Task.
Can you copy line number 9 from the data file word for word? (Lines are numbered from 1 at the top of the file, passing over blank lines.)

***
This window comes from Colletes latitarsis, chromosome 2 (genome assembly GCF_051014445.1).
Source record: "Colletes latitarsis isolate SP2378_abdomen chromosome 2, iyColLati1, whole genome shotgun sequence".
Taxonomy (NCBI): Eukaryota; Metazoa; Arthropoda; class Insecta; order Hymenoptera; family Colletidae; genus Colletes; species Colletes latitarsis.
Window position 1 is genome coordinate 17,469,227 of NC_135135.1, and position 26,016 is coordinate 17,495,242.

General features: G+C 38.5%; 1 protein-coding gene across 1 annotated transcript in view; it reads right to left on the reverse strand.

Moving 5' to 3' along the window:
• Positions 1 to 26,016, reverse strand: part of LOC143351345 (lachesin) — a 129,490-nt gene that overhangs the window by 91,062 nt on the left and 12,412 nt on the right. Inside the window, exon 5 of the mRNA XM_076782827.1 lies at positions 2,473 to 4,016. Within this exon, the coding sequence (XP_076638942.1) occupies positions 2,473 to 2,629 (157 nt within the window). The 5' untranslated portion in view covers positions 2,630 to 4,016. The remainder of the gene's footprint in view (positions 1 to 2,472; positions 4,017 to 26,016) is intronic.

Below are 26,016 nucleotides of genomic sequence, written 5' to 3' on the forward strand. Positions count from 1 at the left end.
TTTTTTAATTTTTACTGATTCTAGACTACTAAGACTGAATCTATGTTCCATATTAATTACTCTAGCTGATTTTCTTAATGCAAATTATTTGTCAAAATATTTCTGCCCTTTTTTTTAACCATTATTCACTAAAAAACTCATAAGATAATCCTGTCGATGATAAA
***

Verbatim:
TTTTTTAATTTTTACTGATTCTAGACTACTAAGACTGAATCTATGTTCCATATTAATTACTCTAGCTGATTTTCTTAATGCAAATTATTTGTCAAAATATTTCTGCCCTTTTTTTTAACCATTATTCACTAAAAAACTCATAAGATAATCCTGTCGATGATAAA